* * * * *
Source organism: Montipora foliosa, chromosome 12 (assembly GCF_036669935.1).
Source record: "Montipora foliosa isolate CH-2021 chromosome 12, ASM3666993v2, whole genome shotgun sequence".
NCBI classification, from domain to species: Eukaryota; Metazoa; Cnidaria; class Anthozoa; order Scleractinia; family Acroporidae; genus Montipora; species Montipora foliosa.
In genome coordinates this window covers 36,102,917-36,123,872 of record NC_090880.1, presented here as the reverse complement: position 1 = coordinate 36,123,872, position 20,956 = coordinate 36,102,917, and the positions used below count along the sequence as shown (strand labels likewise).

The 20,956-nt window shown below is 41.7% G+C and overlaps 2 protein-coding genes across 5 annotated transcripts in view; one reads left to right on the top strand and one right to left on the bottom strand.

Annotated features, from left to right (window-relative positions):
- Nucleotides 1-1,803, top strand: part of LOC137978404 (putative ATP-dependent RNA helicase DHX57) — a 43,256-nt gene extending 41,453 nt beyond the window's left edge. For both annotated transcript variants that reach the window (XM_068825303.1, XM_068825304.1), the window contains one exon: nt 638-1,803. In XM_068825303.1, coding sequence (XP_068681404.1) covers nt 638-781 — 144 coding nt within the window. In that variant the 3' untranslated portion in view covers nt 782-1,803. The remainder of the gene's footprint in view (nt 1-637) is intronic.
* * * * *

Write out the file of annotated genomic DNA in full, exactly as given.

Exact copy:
Source organism: Montipora foliosa, chromosome 12 (assembly GCF_036669935.1).
Source record: "Montipora foliosa isolate CH-2021 chromosome 12, ASM3666993v2, whole genome shotgun sequence".
NCBI classification, from domain to species: Eukaryota; Metazoa; Cnidaria; class Anthozoa; order Scleractinia; family Acroporidae; genus Montipora; species Montipora foliosa.
In genome coordinates this window covers 36,102,917-36,123,872 of record NC_090880.1, presented here as the reverse complement: position 1 = coordinate 36,123,872, position 20,956 = coordinate 36,102,917, and the positions used below count along the sequence as shown (strand labels likewise).

The 20,956-nt window shown below is 41.7% G+C and overlaps 2 protein-coding genes across 5 annotated transcripts in view; one reads left to right on the top strand and one right to left on the bottom strand.

Annotated features, from left to right (window-relative positions):
- Nucleotides 1-1,803, top strand: part of LOC137978404 (putative ATP-dependent RNA helicase DHX57) — a 43,256-nt gene extending 41,453 nt beyond the window's left edge. For both annotated transcript variants that reach the window (XM_068825303.1, XM_068825304.1), the window contains one exon: nt 638-1,803. In XM_068825303.1, coding sequence (XP_068681404.1) covers nt 638-781 — 144 coding nt within the window. In that variant the 3' untranslated portion in view covers nt 782-1,803. The remainder of the gene's footprint in view (nt 1-637) is intronic.